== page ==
3Deploying nurse-led triage tools to prevent unnecessary ED and hospital utilization

Patients undergoing cancer therapies may experience complications that scare them enough to risk a masked visit to an emergency department. That was a costly trip—and often preventable— even before the added risk of virus exposure: About half of Medicare patients undergoing chemotherapy visit the emergency department with complications, and about 60% of those visits result in a hospital admission—at an average cost of about $22,000. But often those symptoms—such as nausea, pain and extreme fatigue—can be more appropriately treated in the cancer practice, or even without leaving home. Sometimes, a new prescription for anti-nausea meds is all that’s required.

COVID-19 has heightened the importance for cancer practices to implement standardized triage protocols to direct patients to the most appropriate site of care. When patients call with complications, nurses follow evidence-based screening tools or algorithms to determine severity and assess their need to visit to the ED versus being seen at the cancer practice or even managing the patient at home. This will continue to be a high-value service after the virus is under control. 

4Adapting treatment protocols to incorporate alternative regimens and care delivery locations

Keeping patients out of the emergency department is just one example of directing patients to the most appropriate level and location of care. By adjusting treatment protocols, we can reduce patient visits to clinical settings and tackle spending. 

Cancer therapy pivots worth keeping top of mind as post-COVID-19 treatment options include the recent tilt toward a higher use of oral therapies that can be administered in a home setting, stopping chemo for patients in deep remission, moving medications for bone metastases from monthly to every three months, and evolving National Comprehensive Cancer Network guidelines suggesting decreasing the intensity of some of these and other therapies. Antibodies, for example, are often continued for a year in breast cancer patients, but the risk of clinic visits can outweigh the health benefits, and some antibody therapies are now being discontinued after six months, with an impact on outcomes that may not be clinically significant to the patient. Similarly, radiation therapists are adopting treatment plans that deliver therapy in fewer doses—or fewer fractions—an approach long shown to have equivalent outcomes to standard treatment plans and one which minimizes patient visits for treatment.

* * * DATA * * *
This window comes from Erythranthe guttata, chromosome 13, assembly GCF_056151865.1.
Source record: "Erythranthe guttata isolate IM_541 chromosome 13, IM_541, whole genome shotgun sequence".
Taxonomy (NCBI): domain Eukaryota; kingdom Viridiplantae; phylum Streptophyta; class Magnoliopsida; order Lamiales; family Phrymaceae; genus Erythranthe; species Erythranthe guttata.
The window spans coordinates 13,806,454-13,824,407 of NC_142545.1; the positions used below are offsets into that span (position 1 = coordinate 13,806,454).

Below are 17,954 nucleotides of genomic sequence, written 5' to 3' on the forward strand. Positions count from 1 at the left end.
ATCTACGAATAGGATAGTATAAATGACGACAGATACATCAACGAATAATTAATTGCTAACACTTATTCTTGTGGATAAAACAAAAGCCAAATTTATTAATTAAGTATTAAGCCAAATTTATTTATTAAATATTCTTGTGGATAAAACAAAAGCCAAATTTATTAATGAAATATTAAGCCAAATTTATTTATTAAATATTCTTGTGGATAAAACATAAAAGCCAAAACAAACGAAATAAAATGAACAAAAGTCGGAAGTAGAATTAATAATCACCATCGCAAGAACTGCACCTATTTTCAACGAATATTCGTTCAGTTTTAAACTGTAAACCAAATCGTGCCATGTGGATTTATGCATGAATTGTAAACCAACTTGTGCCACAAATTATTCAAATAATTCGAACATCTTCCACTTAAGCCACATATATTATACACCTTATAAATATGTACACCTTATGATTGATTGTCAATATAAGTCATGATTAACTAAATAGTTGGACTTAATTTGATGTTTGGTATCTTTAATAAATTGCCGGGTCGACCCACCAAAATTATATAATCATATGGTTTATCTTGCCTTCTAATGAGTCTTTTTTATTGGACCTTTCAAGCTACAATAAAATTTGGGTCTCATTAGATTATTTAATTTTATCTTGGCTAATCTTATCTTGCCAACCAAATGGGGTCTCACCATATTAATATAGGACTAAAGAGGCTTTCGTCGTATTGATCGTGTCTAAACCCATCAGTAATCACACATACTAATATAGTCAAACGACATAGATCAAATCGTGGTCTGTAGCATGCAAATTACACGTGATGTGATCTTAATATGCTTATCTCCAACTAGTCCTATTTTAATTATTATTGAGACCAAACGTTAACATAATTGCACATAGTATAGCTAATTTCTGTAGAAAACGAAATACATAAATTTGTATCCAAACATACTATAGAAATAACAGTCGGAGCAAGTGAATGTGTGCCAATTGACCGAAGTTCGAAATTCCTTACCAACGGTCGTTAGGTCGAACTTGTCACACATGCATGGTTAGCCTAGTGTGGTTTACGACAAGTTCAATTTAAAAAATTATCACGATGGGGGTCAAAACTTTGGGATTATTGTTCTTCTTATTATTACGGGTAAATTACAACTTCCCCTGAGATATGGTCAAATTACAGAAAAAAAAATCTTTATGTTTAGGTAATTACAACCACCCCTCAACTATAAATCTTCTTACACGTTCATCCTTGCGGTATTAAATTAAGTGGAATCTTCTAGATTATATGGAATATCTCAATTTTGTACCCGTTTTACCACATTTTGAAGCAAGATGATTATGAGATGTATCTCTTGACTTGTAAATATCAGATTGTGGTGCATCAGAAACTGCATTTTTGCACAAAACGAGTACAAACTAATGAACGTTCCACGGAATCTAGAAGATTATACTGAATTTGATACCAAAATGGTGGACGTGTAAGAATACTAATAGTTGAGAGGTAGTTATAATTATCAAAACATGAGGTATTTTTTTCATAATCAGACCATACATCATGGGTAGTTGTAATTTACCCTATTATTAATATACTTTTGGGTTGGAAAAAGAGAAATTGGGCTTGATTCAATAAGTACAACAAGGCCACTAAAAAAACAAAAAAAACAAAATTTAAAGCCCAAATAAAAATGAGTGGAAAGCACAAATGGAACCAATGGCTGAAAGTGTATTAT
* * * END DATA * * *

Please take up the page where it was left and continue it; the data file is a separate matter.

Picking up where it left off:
5Reflowing patients in clinical settings

During COVID-19, some extreme examples of modifying patient flow have included patients being checked in while in their cars, or screening checks being taken remotely a day in advance of an in-person appointment. While these drastic pivots may not need to stay in place, practices have made other physical modifications that would be welcome in a post-COVID world—for example, increasing privacy during chemotherapy treatment by spacing patients farther apart, and minimizing the number of family members and immunocompromised patients in a waiting room. Expanding office hours to accommodate patient panels would give patients additional options for balancing appointments with their own schedules. And home collection of routine labs can streamline visits and potentially reduce costs.

COVID-19 may have forced our hands as oncology practices, but in many ways, the pivots made from urgent necessity are highly appropriate amid the ongoing shift to value-based care and value-based reimbursement. 

Dr. Andrew Hertler is chief medical officer for specialty care management company New Century Health.

LEAVE A REPLY

Please enter your comment!
Please enter your name here

four + eighteen =

This site uses Akismet to reduce spam. Learn how your comment data is processed.